Faith in the Night: Review of Such a Dark Thing: Theology of the Vampire Narrative in Popular Culture

RESOURCE_TemplateI was thrilled when I got the chance to read M. Jess Peacock’s Such a Dark Thing: Theology of the Vampire Narrative in Popular Culture and review this academic treatise for our blog. Just seeing the title itself filled me with nerdy joy and anticipation. This is not the first time I’ve written about vampires and religion for this blog, and I hope it won’t be my last. Such intersections of fantastical genre pop culture media and religious studies/theology perfectly fits in with some of my own dearest interests, as well as the mission of the LGG&F blog, of course. The book does exactly what it says it will, looking at the symbolic value of the vampire in pop culture through a variety of theological lenses, some of which I’d thought of before, but many of which had never crossed my mind. Without further ado, let’s sink our teeth into this review (I’m sorry, I couldn’t resist #punsarealwaysintended).


Mentioned several times by the author.

The author, M. Jess Peacock, is a self-confessed fanboy who studied at Methodist Theological School in Ohio, and his passion for horror shines through and gives a vivacity to this highly academic book. Now, I do genuinely love academic studies, but let’s face it, they can be a little dryer and denser to get through than your average novel; however, that is tempered in Such a Dark Thing by an underlying boyish eagerness of a kid entranced by the Salem’s Lot TV miniseries who never stopped loving the genre. In the introduction, he explains how the vampire has stood in for a wide variety of things, enumerating such topics as “…the LGBTQI community, forbidden love, seductive and corrupting forces threatening the institution of marriage, the political and social other, immigrants endangering the very fabric of civilized society, and the interpersonal dynamics of the family”. However, he believes that one of its most important roles is that of as a vital, in fact irrevocably, religious symbol. Just as darkness always points to the light, evil implies the existence of good (at least in traditional, conventional vampire/monster narratives), and the very nature of vampires also lands them squarely in line one of the most important ideas in religion—that of the eternal quandary of death and the afterlife. After all, both God and the vampire offer promises of everlasting life, albeit via vastly different paths. Peacock shows us the vampire who helps challenge what we think about religion and God by taking us to the darkest corners of the theological imagination.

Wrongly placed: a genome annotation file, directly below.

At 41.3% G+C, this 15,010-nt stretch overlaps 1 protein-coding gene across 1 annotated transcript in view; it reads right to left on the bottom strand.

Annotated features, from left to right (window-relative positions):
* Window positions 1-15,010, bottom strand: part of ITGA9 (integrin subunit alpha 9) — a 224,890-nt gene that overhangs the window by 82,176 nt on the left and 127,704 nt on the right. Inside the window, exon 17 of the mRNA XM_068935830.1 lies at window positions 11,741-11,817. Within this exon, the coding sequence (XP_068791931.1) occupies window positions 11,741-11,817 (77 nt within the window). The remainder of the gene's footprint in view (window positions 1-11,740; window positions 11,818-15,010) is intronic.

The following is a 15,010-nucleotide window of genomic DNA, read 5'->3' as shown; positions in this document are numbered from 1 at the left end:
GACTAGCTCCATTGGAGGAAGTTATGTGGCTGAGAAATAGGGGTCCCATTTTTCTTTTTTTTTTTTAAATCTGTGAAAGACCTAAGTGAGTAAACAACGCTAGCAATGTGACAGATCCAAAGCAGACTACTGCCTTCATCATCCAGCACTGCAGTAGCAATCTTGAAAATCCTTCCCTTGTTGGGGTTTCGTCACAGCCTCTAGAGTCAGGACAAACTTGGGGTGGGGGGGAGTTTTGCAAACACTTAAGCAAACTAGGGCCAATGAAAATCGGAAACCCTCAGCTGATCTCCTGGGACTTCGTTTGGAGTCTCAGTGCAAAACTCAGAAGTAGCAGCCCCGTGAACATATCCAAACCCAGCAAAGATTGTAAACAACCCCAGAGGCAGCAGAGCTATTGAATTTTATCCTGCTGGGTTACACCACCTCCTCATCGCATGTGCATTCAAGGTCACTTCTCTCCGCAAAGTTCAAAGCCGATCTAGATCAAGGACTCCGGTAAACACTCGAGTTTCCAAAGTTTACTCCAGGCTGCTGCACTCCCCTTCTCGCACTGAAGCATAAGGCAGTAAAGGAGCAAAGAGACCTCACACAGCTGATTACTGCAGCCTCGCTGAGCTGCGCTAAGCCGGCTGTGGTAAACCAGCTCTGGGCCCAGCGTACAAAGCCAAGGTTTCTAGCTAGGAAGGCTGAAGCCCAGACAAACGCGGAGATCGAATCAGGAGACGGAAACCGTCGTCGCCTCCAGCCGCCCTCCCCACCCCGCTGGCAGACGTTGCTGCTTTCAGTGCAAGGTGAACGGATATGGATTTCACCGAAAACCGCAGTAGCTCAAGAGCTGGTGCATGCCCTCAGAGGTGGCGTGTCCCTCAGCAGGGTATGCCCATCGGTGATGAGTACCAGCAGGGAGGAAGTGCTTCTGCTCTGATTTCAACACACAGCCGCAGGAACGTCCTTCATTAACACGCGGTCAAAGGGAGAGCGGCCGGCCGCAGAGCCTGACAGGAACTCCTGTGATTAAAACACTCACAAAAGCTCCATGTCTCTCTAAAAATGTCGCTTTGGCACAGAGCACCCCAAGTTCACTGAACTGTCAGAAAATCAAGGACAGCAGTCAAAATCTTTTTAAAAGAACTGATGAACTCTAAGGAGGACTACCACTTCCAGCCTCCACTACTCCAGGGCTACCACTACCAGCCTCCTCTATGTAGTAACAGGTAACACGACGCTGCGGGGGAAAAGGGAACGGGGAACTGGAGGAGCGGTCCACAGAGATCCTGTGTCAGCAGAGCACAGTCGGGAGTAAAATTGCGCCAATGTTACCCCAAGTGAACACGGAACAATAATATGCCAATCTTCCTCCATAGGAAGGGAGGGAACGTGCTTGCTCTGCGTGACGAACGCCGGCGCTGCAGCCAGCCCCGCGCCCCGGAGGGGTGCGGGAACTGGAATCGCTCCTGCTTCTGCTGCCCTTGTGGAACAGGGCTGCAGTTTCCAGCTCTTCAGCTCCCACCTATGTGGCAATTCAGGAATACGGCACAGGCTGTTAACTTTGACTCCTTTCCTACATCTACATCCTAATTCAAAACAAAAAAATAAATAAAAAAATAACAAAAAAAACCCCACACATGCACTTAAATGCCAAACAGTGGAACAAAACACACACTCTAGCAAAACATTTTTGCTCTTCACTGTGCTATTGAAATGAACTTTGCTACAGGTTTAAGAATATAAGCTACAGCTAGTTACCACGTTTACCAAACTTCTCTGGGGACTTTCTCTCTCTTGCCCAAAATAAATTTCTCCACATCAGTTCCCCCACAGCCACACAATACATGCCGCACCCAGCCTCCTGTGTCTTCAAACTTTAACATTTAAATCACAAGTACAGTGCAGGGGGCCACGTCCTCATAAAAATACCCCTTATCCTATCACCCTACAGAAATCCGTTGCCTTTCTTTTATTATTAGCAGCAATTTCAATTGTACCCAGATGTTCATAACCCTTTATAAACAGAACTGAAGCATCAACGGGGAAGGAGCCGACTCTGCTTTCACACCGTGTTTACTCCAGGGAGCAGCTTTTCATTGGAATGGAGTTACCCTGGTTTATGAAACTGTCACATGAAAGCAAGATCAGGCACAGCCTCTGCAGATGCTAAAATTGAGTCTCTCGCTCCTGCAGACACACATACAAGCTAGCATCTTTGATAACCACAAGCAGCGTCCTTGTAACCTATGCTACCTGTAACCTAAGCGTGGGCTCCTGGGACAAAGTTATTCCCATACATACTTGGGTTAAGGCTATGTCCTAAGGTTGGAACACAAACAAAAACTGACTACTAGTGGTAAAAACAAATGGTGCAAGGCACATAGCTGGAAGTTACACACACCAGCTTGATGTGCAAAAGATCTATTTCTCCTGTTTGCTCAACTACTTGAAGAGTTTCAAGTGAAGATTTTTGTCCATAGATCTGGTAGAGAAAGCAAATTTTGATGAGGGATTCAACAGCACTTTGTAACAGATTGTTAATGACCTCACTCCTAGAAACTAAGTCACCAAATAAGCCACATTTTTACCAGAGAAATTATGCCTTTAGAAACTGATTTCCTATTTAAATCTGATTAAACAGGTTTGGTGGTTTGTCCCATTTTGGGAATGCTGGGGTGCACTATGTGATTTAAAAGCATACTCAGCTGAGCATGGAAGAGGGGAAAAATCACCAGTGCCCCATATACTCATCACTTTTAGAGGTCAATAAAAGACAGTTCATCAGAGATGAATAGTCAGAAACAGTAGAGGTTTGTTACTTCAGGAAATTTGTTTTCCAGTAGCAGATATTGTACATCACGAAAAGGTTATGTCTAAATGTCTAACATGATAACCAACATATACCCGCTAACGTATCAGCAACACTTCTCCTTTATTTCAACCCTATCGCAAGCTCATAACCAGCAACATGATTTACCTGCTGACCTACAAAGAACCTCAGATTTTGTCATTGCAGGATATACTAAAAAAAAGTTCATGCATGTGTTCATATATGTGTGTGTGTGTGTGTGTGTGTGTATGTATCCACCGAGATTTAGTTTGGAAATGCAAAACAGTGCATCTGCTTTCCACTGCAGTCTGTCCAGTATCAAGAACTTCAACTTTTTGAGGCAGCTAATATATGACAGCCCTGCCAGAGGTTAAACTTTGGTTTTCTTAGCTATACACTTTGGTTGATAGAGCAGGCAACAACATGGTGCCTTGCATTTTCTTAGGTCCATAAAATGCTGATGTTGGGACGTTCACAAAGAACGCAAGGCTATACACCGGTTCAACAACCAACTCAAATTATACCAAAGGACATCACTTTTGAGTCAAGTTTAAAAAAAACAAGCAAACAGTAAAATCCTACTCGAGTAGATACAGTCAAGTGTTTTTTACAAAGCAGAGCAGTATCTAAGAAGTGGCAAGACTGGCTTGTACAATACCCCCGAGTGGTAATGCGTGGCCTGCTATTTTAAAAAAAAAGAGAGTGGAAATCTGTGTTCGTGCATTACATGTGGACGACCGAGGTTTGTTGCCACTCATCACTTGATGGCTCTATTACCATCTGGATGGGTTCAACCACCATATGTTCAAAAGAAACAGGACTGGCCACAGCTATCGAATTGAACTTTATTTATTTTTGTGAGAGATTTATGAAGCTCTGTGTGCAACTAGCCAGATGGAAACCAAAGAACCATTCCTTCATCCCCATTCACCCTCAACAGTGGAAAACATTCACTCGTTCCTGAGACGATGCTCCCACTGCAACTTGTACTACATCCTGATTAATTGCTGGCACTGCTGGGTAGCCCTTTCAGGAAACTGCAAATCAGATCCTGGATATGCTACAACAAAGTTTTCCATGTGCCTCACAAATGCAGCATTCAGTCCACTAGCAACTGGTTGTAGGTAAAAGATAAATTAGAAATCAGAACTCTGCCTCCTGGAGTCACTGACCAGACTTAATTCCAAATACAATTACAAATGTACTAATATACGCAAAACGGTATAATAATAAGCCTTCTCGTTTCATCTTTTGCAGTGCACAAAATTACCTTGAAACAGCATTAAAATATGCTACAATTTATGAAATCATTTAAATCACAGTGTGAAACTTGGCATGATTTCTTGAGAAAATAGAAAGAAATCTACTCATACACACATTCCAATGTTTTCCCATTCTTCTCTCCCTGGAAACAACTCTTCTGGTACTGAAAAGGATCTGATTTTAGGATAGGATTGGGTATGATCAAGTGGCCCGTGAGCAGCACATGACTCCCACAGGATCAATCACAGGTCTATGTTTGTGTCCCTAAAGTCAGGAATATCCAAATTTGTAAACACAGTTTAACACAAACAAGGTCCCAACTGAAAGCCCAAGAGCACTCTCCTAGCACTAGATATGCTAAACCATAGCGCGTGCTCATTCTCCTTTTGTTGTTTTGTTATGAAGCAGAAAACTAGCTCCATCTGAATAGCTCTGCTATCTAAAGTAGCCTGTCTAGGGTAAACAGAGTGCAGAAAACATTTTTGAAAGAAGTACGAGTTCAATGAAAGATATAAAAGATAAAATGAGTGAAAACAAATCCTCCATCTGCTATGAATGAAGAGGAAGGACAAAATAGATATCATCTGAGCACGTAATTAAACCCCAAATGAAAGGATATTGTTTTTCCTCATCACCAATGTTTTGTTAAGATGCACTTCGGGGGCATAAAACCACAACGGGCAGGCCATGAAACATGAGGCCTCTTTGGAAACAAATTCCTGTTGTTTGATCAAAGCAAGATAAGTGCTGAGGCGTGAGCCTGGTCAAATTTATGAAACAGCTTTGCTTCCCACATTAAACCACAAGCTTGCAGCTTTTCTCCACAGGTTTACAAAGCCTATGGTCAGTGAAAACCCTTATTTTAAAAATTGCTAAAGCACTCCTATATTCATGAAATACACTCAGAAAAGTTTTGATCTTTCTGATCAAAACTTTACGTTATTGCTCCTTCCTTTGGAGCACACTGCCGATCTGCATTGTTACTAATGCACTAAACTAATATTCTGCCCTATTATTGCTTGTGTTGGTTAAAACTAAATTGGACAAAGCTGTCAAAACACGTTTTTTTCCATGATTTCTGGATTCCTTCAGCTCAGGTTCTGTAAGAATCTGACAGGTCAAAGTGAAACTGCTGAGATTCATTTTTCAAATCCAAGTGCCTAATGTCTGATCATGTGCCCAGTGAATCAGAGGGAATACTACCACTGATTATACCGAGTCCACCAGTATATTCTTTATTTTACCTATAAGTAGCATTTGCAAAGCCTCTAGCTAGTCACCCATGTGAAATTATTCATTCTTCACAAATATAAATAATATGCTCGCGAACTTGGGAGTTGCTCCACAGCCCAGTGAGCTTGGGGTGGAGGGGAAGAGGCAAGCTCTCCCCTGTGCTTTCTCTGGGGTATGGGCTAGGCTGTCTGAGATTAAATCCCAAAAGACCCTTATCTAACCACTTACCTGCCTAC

The author begins with a discussion on how the vampire’s numinous qualities put it on par with other supernatural beings like angels and gods. The line between gods and monsters is, of course, very thin. Though in typical Western imagination “godly” has become synonymous with good and righteous, Peacock points out the intense acts of violence and bloodshed committed by and for God in the Bible. Though at times I think he is perhaps comparing the wickedness of vampires to the wickedness of God, I prefer his analogy of vampires to angels; otherworldly, but not omnipotent. All this talk about vampires as supernatural agents of harm and mayhem is naturally tied to questions of theodicy, something else I’ve written about on this blog. Does God allow wickedness and evil in the world, or is He also the source and cause of evil? The author mentions the Book of Job, in which not only does God let Satan bring all kind of harm and ruin down on Job, God also says He is creator of Leviathan and Behemoth, monstrous beings from ancient Biblical mythology. To what extent does God create and allow monsters, and to what extent do they exist to do His bidding? Difficult questions to ponder. Peacock even brings up the possibility of the vampire’s existence as a revolt against an unjust or monstrous God, such as the backstory given in the 1992 Coppola film, Bram Stoker’s Dracula, starring Gary Oldman.

This one, with the hair.

This one, with the hair.